Columns

Anatomy of a Trump Republican: Which One Are You?

AP Photo/Jason Behnken

As former President Trump weighs his decision about whether or not to run for a second term in 2024, we pause amid the madness of Biden’s questionable ascension to the White House and examine in depth the three main species of Republicans who were instrumental in electing Trump, America’s best president since Reagan.

Absent from this discussion will be the patent Never-Trumpers, who we presume could never and will never bring themselves to vote for the New York mogul, reality-show star, and winningly successful 45th commander in chief.

The True Believers

First, we have those who became true believers almost from the moment Trump came down the escalator. These Republicans heard what they wanted to hear from The Donald, and instinctually favored him from that point on. When HBO’s Bill Maher asked Ann Coulter which of the 2016 GOP candidates she thought had the best chance, and she said Trump, she was conjuring what she intrinsically sensed from the Republican electorate. To the great amazement of the right and great dismay of the left, she turned out to be right.

In retrospect, of course, it’s so easy. America First, hello? Trump answered a call to national pride and principles that had been obfuscated and pounded to sand in the politi-speak of politicians both left and right. Trump’s legions of day-one true believers were in great evidence as the candidate who was not a politician racked up the primaries and defeated Hillary Clinton going away.

Problematic for our body politic, millions believe he won again in 2020.

Today, this core of grassroots Trumpservatives can be described as extremely disgruntled and in despair about electoral integrity. They will vote for Trump in a heartbeat should he run again. They make up the vast majority of those discussed in this piece.

The Cruz Trumpservatives 

The second species of Republicans we look at today are those who were initially and often extremely skeptical about Trump’s run. Unconvinced on many levels, they were reluctant to buy in to the mania due to legitimate doubts about the depth of Trump’s conservatism, his vision for U.S. policy both at home and abroad, his potential efficacy if elected, and his underlying motivations.

These folks—while true conservatives–were ideologically wedded to establishment Republicanism. You can’t really blame them for being late to the MAGA party. They worried about the essential character of Donald Trump. They had concerns about the possibility of a policy shift in the direction of what they considered trade isolationism and a departure from what they believed was a kind of beneficent economic globalism. Further, many of them had been schooled in the fold of those who warned that, as Dick Morris used to say, “the right was running out of white people.” While they obliquely favored border enforcement and immigration sanity, they feared that Trump’s tough rhetoric on immigration would doom the GOP for a generation.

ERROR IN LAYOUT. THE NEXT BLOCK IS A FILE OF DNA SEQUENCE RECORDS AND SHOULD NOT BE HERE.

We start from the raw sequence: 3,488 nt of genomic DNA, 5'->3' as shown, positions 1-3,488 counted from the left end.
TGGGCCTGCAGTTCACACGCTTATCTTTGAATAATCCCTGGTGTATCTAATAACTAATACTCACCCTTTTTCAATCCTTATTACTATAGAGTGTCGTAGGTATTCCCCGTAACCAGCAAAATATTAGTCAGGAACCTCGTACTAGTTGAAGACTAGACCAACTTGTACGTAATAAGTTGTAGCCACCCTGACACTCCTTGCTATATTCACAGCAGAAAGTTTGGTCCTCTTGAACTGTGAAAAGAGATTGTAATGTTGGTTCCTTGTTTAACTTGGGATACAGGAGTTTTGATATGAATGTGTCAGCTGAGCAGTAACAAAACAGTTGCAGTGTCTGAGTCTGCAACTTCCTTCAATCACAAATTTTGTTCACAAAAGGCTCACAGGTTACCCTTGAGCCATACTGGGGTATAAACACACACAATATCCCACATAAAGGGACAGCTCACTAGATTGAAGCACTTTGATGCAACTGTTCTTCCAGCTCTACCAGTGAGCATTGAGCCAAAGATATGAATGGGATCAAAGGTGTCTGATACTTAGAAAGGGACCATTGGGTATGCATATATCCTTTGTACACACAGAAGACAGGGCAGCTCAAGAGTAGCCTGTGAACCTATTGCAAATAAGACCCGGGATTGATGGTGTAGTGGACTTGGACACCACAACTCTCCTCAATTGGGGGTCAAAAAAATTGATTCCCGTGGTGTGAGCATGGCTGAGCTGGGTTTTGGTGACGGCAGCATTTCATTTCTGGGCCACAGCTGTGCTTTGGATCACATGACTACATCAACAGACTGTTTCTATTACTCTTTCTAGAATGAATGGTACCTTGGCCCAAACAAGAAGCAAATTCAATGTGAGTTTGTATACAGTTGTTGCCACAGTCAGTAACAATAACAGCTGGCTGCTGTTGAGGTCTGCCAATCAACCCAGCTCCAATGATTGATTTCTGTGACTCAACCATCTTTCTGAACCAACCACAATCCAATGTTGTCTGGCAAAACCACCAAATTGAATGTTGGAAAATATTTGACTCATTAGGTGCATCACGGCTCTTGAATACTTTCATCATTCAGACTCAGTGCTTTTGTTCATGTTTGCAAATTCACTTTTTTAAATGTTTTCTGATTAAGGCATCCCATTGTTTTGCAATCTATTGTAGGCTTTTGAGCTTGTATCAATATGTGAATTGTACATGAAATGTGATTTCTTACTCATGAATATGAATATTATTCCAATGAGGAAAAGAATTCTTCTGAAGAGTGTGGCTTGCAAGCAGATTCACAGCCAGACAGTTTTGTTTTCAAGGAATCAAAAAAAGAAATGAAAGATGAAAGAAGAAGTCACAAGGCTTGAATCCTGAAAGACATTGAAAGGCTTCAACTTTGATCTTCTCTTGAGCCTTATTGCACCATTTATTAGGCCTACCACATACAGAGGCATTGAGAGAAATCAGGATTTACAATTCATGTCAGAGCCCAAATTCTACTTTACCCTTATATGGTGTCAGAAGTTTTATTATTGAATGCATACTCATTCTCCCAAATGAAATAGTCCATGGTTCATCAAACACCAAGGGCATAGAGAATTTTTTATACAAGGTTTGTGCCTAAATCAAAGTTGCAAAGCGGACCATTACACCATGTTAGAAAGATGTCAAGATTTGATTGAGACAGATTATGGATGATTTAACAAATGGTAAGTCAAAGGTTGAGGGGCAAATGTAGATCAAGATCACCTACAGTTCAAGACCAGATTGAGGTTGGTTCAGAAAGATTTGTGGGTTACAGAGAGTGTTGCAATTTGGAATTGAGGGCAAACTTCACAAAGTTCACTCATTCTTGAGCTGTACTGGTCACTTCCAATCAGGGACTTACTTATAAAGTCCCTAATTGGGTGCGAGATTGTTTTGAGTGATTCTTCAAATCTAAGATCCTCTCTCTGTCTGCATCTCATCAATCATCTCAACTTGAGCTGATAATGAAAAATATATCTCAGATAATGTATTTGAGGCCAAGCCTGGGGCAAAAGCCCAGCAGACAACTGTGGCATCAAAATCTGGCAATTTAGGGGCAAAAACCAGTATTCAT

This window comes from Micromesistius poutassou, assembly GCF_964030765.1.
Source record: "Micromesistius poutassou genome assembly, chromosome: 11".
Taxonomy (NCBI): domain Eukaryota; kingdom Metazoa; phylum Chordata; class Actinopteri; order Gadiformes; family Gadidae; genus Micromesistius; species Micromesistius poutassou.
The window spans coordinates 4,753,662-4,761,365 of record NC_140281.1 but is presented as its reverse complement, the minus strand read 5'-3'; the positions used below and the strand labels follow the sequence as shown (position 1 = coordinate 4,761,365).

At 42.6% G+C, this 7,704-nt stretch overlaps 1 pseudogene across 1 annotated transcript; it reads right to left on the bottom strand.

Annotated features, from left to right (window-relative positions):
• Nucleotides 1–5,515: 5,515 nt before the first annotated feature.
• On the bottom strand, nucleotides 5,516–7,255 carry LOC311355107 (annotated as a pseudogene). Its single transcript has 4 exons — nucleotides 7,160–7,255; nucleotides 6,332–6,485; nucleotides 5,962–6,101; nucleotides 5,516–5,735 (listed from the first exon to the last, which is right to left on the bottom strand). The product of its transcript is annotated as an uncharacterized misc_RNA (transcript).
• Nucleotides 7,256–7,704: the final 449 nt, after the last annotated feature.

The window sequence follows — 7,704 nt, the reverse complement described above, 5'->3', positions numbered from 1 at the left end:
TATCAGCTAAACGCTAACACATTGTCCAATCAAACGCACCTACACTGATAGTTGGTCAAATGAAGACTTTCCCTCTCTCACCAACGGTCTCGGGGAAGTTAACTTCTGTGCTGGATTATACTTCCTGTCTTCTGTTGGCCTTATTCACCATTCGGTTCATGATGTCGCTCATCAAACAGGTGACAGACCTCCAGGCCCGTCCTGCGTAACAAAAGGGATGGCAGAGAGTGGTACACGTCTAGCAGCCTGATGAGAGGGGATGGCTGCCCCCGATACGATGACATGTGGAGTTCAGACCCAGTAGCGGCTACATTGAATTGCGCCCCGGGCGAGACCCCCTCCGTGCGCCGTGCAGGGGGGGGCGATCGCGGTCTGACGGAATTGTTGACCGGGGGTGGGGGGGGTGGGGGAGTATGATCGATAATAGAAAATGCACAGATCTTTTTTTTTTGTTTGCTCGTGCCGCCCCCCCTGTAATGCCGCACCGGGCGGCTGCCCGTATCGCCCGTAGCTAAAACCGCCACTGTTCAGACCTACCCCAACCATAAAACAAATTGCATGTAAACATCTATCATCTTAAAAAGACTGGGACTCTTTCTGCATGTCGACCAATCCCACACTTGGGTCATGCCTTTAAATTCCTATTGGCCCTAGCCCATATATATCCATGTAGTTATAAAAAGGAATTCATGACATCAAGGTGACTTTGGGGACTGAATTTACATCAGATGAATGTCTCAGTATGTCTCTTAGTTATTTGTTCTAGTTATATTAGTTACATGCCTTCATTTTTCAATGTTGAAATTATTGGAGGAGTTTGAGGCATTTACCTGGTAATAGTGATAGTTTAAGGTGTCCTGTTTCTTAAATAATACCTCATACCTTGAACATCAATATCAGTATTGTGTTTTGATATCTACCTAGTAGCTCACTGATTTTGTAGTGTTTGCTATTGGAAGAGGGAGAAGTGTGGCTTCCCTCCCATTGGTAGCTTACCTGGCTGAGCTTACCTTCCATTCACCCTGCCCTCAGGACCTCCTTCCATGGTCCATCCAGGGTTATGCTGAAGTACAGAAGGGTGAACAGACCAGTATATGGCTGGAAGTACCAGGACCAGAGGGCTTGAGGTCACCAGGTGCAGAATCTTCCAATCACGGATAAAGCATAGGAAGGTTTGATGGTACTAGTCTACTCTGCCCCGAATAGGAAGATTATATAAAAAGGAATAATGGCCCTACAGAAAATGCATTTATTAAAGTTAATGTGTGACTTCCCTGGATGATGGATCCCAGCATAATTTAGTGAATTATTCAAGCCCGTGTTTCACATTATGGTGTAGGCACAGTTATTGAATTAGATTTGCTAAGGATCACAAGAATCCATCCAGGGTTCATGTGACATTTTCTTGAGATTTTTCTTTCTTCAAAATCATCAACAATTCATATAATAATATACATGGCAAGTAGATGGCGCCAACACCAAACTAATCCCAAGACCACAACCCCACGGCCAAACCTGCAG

Interestingly, as the primaries unfolded, many of these Trump fence-sitters were all in for another candidate who talked tough on immigration, Senator Ted Cruz. But Cruz was a real politician, staunchly conservative yes, but a man with a track record. A man who those hesitant about a wild card like Trump felt more comfortable supporting.

Some of these establishment types favored Marco Rubio, or even Jeb Bush. A few campaign stops into the primaries revealed that any moderate, vaguely globalist agenda was DOA. Those who talked the talk but never seemed to get around to walking the walk were textbook nonstarters.

Pragmatists and party animals to the core, this second group watched as Trump dispatched Cruz and began to come around. They started finding things to like about Trump, and once the general election campaign commenced began in their rationalized way to support him.

By election night 2016, while perhaps not caught up in the hysteria, they were happy to cast a vote for Donald Trump and stop Hillary and her Clintonistas cold. And they’ll do it again, if it comes to that.

Today, this second group of eventual Trump acceptors stands appalled at what transpired in 2020 and understands that by coming around to the Trump Train in 2016 they forestalled for four years what has become a destructive leftist state of affairs for the state of the union.

The Lesser-of-Evils Crew

The final group of Republican Trump voters we discuss today never got onboard. They were reluctant even as they cast their vote in support of him. To this day, despite the disastrous days fallen upon the nation with Biden in the Oval Office, they are privately (or in some cases publicly) okay with Trump out of office, and are enthusiastically gearing up to support a more Cruz-like candidate like Governor Ron DeSantis.

The fact remains, as with the first and second groups discussed here: If Trump runs and gets the nomination, the lesser-of-evils crew–while holding their noses– will vote for him again.

If it’s Trump against the Democrats in 2024, unless you’re a fallen Never-Trumper, there will be no other choice.